Learning you have sleep apnea is definitely tough on you, but sometimes it’s easy to lose sight that a sleep apnea diagnosis can also mean some significant changes and challenges for your family, especially a spouse or partner. Because this diagnosis also necessitates some very specific treatment options, there are a few things that you should be sure to discuss with your loved ones if you think you may have sleep apnea or you’ve been given a sleep apnea diagnosis.
Explain What Sleep Apnea Is and What It Means
A lot of the fear and anxiety surrounding sleep apnea is due to a lack of information. Many who receive a sleep apnea diagnosis may not even fully understand the disorder, much less their loved ones. Whether you are preparing to undergo a sleep study or have recently been diagnosed, take time to explain the condition to your family and friends.
Let them know that sleep apnea is a condition where you stop breathing several times an hour while sleeping. When you sleep, the muscles in the chest and throat relax and can cause obstructions that prevent necessary airflow. This can cause extreme snoring, choking, headaches, excessive dry mouth, and can even lead to much more serious conditions like high blood pressure or stroke. Review the condition thoroughly with your physician and be sure to have a candid, honest conversation with your loved ones.
Introduce the Topic At the Right Time
Many find discussing their sleep apnea to be extremely difficult because they believe it can be embarrassing to reveal their condition to others. This concern is only exaggerated when you attempt to discuss your condition with a romantic partner. When you do decide to reveal your sleep apnea to your loved ones, make sure they know that this is going to be a serious conversation and that you are nervous to open up to them.
Note that many will discourage you from bringing this up at particularly vulnerable times, like a first date or a large family gathering. It’s much easier to discuss your diagnosis with those closest to you or those who you know may be most affected by your sleep apnea—often because they live with you.
Discuss Your Treatment Options With Them
Any medical diagnosis can be overwhelming, but a necessary second step is to also review all of your treatment options. Sleep apnea has several treatment methods ranging from external medical devices to oral appliances and even surgery. The most common and most effective treatment option is a Continuous Positive Airway Pressure (CPAP) machine worn on the face during sleep. Many who use a CPAP machine fear that it will negatively impact their family, particularly their partners, or cause problems with intimacy.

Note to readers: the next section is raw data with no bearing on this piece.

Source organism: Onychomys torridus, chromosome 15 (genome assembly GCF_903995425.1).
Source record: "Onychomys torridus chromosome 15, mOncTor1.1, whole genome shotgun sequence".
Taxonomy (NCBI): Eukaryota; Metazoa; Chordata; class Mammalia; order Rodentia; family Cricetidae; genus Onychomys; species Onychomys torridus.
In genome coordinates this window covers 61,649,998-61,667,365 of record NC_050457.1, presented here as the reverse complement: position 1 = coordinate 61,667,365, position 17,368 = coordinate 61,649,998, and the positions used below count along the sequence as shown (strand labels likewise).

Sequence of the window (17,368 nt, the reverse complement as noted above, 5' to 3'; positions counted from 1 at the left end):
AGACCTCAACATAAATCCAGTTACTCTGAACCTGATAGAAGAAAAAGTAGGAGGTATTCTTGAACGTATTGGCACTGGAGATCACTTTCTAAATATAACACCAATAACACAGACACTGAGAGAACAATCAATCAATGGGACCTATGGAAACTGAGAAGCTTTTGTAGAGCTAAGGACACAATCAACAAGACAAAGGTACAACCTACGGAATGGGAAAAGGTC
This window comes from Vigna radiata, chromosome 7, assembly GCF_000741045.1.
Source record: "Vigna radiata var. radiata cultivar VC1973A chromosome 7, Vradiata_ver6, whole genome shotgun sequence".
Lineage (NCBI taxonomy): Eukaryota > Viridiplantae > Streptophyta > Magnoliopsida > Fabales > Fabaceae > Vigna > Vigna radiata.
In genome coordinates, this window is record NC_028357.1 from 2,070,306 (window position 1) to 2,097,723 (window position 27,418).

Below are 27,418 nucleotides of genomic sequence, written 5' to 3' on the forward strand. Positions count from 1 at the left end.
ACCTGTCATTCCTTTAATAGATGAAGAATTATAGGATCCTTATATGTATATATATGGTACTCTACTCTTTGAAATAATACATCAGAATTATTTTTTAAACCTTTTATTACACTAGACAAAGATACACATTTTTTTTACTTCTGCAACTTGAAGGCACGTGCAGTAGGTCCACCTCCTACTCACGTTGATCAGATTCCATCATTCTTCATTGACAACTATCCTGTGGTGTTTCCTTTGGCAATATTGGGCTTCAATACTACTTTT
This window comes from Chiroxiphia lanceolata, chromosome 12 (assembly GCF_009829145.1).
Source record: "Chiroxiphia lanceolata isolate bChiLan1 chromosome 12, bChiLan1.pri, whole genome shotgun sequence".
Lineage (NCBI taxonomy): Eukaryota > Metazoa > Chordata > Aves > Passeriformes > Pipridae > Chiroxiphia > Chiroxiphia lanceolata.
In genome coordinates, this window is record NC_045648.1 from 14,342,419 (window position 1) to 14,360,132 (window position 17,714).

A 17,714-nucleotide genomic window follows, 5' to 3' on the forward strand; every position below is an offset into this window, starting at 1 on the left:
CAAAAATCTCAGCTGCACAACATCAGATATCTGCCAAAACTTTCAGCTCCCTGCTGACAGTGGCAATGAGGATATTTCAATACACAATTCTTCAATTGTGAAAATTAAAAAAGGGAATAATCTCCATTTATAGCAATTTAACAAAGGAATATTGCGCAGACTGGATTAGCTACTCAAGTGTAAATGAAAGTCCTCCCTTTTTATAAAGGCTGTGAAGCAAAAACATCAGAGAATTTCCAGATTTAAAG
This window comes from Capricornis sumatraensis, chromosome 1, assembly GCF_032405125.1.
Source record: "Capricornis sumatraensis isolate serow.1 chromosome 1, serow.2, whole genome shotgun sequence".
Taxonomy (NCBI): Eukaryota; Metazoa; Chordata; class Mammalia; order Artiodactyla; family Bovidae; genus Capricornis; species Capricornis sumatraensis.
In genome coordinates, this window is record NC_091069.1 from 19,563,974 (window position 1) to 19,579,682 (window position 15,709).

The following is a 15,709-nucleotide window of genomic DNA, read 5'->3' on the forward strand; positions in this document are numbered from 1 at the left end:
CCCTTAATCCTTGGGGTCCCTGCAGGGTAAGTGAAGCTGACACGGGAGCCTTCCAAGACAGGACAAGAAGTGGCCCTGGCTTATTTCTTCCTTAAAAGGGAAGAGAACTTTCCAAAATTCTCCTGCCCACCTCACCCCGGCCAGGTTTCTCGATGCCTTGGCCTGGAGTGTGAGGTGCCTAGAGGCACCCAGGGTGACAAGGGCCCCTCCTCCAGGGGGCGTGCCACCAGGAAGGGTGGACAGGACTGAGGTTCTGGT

Many of these fears are unfounded as CPAP machines have evolved to cause minimal, if any, noise while ensuring that you get a better, more effective night’s sleep. Getting better sleep is shown to improve mood, health, and can lead to more fulfilling intimacy and emotional connectedness. Because your sleep apnea treatment is likely to impact your loved ones in some way, it’s important to make them feel as though they are a part of the solution.
Make Sure They Know You Need Their Support
While informative conversations about sleep apnea and treatment options are valuable and necessary, it’s also important to convey your feelings about this diagnosis to your loved ones. There is no real cure for sleep apnea, so this will likely be a condition you manage for the rest of your life. One way to approach this conversation is to outline the benefits this will have for them while also featuring the ways in which you hope to experience their support.
Sleep apnea is known to increase your chances of several very serious medical conditions like stroke, heart disease, high blood pressure, and even cancer. Sharing this information with your loved ones will help show them that treating your sleep apnea is in both your best interests and theirs. If you choose CPAP or AutoPAP therapy, let them know that you are hoping to adapt to this new device quickly and that their encouragement will help you embrace this treatment method, giving you the sleep you need to live a better, fuller life.
There is no easy way to discuss your sleep apnea diagnosis with your family, but taking these four thoughts into consideration can help you approach this conversation in a way that ensures your long-term success. While there is no cure for sleep apnea, when treated properly, you can minimize or even remove your risk for serious medical conditions and get back to spending more time with your loved ones.